The result of the forthcoming General Election is not in much doubt it would seem. Eight different polling organisations’ latest polls are shown above, and the similarities between them are so much more striking than the differences. It appears that we will be going through the motions of a process which is to a large extent predetermined on 7 May. The election result is not where the uncertainty lies.
However, the day afterwards, when the general public no longer has any say in what happens, is still deeply uncertain. Although the parties have all let us have their manifestos, details about how they would behave in the event of a distribution of seats which seems to be largely already decided in most cases (presumably because the parties think we might vote differently if we knew) are very sketchy. Does this meet the definition of democracy, ie a system of government by the whole population? The Electoral Reform Society would say not. I would argue it does.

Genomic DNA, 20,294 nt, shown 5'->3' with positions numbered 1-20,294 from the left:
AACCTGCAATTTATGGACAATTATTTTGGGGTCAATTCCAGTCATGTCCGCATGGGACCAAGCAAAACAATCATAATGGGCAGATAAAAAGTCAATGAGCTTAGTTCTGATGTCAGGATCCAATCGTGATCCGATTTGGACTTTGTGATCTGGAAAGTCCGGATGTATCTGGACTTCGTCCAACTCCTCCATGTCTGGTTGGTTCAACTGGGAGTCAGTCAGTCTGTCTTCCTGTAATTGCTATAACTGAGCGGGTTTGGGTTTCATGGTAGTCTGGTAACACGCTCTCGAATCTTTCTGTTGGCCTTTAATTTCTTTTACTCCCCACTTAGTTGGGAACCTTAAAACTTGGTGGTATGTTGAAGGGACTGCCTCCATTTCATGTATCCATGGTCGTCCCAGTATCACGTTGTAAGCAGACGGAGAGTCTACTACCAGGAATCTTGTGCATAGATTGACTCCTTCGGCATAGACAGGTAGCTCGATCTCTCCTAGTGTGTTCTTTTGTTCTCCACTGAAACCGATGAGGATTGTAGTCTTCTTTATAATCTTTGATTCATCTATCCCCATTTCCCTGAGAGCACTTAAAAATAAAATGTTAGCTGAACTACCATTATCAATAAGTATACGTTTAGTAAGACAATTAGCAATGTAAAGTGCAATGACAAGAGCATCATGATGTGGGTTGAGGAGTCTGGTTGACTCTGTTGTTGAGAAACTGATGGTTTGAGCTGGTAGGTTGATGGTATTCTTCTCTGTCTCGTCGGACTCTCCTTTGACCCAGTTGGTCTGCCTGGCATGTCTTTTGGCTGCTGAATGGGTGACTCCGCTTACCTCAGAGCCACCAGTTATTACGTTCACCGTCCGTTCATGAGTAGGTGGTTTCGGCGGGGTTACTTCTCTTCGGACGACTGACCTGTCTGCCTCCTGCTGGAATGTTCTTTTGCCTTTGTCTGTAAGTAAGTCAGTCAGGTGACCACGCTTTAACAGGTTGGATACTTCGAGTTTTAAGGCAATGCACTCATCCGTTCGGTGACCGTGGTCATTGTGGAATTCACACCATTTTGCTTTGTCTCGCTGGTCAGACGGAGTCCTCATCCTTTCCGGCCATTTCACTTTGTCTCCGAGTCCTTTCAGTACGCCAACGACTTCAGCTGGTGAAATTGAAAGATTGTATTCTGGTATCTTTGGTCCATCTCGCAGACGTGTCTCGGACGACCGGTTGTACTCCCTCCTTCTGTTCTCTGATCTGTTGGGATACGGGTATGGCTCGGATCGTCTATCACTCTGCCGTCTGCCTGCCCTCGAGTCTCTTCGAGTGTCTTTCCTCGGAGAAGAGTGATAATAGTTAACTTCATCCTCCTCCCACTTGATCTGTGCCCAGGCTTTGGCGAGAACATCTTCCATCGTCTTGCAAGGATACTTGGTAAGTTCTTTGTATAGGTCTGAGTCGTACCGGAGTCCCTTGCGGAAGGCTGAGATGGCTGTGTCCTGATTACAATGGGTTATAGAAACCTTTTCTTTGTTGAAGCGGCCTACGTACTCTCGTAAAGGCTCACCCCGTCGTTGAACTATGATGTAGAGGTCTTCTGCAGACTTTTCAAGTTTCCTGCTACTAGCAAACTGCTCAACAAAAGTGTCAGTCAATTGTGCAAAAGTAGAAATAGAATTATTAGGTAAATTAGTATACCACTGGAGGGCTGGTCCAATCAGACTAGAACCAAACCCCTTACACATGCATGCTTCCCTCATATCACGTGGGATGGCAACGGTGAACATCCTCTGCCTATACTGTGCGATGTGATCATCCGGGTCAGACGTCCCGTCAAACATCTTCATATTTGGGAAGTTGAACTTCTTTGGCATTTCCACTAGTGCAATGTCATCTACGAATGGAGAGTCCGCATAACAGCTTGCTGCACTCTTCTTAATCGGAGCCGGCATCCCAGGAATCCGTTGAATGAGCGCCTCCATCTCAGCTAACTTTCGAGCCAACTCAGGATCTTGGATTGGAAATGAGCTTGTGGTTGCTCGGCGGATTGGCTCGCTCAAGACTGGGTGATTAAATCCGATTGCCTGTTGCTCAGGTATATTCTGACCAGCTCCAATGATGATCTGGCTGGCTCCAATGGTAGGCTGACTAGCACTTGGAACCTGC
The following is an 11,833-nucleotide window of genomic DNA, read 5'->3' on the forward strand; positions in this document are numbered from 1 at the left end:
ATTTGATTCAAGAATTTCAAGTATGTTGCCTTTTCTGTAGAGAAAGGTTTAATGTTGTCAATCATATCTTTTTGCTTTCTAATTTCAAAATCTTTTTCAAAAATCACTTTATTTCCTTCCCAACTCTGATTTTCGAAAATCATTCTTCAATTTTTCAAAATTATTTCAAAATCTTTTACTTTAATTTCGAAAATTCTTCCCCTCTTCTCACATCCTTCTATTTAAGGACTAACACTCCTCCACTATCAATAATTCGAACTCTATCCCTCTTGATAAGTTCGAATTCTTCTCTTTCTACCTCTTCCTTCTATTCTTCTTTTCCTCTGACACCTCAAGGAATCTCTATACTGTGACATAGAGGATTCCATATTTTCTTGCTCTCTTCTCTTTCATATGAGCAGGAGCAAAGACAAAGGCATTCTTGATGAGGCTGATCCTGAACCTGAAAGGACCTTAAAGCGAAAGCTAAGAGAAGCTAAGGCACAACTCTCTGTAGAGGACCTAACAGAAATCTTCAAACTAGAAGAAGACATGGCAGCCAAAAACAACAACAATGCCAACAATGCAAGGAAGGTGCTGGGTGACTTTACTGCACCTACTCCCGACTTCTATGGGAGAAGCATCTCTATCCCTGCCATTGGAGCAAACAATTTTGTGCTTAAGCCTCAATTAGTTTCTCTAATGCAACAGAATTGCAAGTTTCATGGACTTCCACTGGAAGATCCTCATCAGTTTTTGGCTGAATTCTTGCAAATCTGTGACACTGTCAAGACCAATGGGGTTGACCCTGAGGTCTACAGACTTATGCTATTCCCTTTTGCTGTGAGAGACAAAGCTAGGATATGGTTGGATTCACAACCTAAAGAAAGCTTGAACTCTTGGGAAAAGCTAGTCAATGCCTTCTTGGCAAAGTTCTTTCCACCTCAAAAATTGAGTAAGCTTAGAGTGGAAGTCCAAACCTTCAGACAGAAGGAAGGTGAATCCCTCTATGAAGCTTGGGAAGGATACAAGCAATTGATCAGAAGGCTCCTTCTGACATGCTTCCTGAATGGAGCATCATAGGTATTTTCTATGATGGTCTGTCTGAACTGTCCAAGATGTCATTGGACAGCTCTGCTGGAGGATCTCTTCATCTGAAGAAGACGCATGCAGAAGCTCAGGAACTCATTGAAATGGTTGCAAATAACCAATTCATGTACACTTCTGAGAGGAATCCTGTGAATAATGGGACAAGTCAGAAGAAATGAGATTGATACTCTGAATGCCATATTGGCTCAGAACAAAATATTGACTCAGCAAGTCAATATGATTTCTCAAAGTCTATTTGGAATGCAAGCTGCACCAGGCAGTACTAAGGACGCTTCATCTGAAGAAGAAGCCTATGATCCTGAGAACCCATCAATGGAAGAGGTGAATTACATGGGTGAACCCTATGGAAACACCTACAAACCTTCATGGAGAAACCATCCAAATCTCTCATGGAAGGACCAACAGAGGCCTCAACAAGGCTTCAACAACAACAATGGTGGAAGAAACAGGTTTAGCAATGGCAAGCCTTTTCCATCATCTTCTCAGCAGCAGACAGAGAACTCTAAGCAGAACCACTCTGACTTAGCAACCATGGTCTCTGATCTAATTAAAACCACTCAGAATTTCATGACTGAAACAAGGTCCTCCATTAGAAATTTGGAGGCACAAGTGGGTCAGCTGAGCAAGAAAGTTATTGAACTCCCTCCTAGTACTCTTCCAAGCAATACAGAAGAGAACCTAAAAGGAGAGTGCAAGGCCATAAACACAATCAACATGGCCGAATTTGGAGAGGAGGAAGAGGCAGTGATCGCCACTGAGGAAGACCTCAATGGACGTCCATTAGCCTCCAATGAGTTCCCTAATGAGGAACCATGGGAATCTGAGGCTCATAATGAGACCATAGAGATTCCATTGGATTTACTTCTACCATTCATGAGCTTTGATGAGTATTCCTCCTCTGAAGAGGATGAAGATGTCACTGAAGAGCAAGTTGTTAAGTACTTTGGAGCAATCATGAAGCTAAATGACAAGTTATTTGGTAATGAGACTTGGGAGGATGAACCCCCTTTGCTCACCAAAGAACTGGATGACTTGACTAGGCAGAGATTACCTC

If the election result is largely as expected what would it tell us about the views of the electorate? I think it would tell us:
- They don’t want austerity on the scale of 2010-12 again (which is one reason why the Conservatives and Liberal Democrats together don’t appear likely to get a majority);
- They are not as obsessed with immigration policy as the two main parties think they are (which is why they seem prepared to vote for a range of different approaches to managing immigration with no approach commanding majority support);
- They don’t want a referendum on whether to stay in the EU (which is why the Conservatives and UKIP together will not be able to get a majority); and
- They don’t support the current student fees system and don’t believe it is indistinguishable from a graduate tax (which is another reason why the Liberal Democrats and Conservatives together seem unlikely to get a majority).
There are probably several other attitudes amongst the electorate that can equally well be divined in the negative in a similar way (the BBC summaries of the parties’ positions on a range of issues can be found here), but the point is that a finely balanced pattern of parties of the type we look likely to end up with does not represent an inability to make a decision. It does however represent a determination not to allow any single party to make decisions. That seems to meet a reasonable definition of democracy to me.